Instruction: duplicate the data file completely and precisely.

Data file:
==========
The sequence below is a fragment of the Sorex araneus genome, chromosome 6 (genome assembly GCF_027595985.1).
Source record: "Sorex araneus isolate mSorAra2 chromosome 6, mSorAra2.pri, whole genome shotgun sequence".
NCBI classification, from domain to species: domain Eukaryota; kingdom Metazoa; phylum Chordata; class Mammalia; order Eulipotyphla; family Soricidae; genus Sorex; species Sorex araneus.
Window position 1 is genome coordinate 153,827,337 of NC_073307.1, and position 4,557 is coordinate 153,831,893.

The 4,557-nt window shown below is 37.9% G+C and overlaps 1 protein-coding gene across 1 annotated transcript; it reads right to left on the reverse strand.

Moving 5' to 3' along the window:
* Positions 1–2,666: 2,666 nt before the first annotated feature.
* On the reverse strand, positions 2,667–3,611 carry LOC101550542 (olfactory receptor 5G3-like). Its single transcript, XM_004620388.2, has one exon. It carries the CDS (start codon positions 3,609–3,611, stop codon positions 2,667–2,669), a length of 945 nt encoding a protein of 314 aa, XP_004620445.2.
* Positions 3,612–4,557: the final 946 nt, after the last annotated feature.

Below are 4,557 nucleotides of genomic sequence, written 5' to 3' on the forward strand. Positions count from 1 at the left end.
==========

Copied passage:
The sequence below is a fragment of the Sorex araneus genome, chromosome 6 (genome assembly GCF_027595985.1).
Source record: "Sorex araneus isolate mSorAra2 chromosome 6, mSorAra2.pri, whole genome shotgun sequence".
NCBI classification, from domain to species: domain Eukaryota; kingdom Metazoa; phylum Chordata; class Mammalia; order Eulipotyphla; family Soricidae; genus Sorex; species Sorex araneus.
Window position 1 is genome coordinate 153,827,337 of NC_073307.1, and position 4,557 is coordinate 153,831,893.

The 4,557-nt window shown below is 37.9% G+C and overlaps 1 protein-coding gene across 1 annotated transcript; it reads right to left on the reverse strand.

Moving 5' to 3' along the window:
* Positions 1–2,666: 2,666 nt before the first annotated feature.
* On the reverse strand, positions 2,667–3,611 carry LOC101550542 (olfactory receptor 5G3-like). Its single transcript, XM_004620388.2, has one exon. It carries the CDS (start codon positions 3,609–3,611, stop codon positions 2,667–2,669), a length of 945 nt encoding a protein of 314 aa, XP_004620445.2.
* Positions 3,612–4,557: the final 946 nt, after the last annotated feature.

Below are 4,557 nucleotides of genomic sequence, written 5' to 3' on the forward strand. Positions count from 1 at the left end.